The narrative goes on to relate how Eve listened to the serpent, and then did as the serpent had suggested – she ate from the tree that God had specifically forbidden.
“When the woman saw that the fruit of the tree was good for food and pleasing to the eye, and also desirable for gaining wisdom, she took some and ate it. She also gave some to her husband, who was with her, and he ate it. Then the eyes of both of them were opened, and they realised they were naked; so they sewed fig leaves together and made coverings for themselves.” Genesis 3: 6, 7
God reacted to this by pronouncing a sentence on each of the players:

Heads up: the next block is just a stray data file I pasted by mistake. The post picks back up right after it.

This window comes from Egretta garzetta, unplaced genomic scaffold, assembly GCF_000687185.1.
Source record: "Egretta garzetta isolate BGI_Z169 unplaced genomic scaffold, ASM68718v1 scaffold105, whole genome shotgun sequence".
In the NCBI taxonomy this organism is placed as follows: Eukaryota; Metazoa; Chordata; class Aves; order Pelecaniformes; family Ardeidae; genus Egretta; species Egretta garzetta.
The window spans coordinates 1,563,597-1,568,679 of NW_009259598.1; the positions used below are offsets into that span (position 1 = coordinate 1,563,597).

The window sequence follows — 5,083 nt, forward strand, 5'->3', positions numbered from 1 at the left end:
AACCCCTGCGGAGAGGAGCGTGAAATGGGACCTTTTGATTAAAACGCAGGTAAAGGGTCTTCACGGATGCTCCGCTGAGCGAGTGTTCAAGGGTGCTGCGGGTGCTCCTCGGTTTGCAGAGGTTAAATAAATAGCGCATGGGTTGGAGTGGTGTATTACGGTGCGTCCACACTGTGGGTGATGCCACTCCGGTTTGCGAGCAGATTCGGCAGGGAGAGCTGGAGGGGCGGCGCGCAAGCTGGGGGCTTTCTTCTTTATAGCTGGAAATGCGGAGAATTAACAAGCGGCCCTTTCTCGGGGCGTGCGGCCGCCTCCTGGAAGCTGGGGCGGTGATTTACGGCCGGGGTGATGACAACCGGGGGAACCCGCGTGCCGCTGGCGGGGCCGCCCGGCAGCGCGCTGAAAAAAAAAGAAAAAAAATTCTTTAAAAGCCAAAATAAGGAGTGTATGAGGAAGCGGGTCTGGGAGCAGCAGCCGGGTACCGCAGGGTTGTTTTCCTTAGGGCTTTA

“Cursed are you above all the livestock and all the animals!
You will crawl on your belly and you will eat dust all the days of your life.
And I will put enmity between you and the woman, and between your offspring and hers; he will crush your head, and you will strike his heel.”
“I will greatly increase your pains in childbearing; with pain you will give birth to children. Your desire will be for your husband, and he will rule over you.”
“Because you listened to your wife and ate from the tree about which I commanded you, ‘You must not eat of it’, Cursed is the ground because of you; through painful toil you will eat of it all the days of your life…
By the sweat of your brow you will eat your food until you return to the ground, since from it you were taken; for dust you are and to dust you will return.
So the LORD God banished him from the Garden of Eden to work the ground from which he was taken.” Genesis 3: 14–17, 19, 23